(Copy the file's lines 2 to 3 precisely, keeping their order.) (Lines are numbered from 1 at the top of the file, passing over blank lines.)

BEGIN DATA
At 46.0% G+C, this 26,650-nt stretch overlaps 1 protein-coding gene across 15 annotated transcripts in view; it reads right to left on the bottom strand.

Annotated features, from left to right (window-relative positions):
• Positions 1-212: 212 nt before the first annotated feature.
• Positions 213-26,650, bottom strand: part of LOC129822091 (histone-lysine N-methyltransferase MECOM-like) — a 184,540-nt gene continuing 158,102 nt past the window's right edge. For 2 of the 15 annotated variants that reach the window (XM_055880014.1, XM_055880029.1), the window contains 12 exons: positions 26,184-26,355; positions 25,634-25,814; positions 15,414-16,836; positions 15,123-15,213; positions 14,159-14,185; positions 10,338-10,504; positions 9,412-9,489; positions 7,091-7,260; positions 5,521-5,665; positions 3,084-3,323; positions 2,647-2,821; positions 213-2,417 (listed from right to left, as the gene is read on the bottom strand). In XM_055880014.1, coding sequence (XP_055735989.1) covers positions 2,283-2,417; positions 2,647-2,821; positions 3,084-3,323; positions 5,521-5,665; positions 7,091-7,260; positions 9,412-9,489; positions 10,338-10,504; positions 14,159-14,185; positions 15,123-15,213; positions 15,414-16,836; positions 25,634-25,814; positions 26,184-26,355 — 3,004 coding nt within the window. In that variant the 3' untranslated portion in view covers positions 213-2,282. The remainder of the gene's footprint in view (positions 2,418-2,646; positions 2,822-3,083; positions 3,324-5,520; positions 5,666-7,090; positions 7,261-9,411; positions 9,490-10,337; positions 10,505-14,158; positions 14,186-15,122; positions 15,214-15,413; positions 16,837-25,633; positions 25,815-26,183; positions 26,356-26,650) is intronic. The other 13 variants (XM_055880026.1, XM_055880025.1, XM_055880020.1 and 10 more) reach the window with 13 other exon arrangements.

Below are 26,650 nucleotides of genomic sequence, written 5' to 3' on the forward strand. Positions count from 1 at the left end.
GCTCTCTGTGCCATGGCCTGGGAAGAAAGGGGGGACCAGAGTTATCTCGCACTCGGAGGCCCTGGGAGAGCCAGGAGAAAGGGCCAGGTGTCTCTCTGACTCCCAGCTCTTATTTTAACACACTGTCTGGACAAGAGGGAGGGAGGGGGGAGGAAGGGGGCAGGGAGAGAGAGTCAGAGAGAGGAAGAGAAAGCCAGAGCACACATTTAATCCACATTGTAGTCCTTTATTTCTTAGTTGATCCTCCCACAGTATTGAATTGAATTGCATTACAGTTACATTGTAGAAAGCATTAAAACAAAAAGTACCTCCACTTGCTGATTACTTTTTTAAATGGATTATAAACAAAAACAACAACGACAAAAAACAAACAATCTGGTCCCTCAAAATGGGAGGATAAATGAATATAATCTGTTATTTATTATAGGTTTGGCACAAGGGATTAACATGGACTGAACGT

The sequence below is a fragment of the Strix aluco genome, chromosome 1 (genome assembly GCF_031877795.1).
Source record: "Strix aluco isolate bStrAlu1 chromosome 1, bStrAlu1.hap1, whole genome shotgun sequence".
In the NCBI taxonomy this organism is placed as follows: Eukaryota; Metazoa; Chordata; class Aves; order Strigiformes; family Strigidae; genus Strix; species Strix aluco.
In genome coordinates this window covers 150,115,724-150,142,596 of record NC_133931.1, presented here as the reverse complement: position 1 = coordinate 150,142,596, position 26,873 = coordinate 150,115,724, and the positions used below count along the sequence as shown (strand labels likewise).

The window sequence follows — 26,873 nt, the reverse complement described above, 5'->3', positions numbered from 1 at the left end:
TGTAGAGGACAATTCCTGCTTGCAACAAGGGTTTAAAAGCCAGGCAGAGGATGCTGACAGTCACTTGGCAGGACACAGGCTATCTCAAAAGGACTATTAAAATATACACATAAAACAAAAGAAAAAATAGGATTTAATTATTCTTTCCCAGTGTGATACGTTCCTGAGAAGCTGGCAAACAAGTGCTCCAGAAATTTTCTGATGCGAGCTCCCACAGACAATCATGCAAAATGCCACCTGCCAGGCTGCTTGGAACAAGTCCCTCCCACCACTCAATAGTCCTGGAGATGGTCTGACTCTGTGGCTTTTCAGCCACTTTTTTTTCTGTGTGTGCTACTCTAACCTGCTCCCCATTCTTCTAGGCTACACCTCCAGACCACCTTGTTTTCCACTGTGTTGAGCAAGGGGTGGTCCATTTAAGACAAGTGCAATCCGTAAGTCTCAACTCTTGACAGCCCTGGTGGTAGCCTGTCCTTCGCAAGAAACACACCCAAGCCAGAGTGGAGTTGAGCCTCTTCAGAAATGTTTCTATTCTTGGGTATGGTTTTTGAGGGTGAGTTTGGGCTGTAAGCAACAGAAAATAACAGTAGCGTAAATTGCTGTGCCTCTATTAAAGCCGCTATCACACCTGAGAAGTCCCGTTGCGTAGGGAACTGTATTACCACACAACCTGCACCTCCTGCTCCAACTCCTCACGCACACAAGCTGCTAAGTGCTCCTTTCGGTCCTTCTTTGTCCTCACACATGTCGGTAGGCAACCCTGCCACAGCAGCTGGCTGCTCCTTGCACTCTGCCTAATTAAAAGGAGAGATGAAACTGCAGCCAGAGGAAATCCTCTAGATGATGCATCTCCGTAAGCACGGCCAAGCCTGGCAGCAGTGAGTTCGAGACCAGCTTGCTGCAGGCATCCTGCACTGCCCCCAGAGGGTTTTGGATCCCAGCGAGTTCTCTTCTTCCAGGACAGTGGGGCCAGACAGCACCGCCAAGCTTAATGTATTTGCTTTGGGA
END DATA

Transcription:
Annotated features, from left to right (window-relative positions):
• Positions 1-212: 212 nt before the first annotated feature.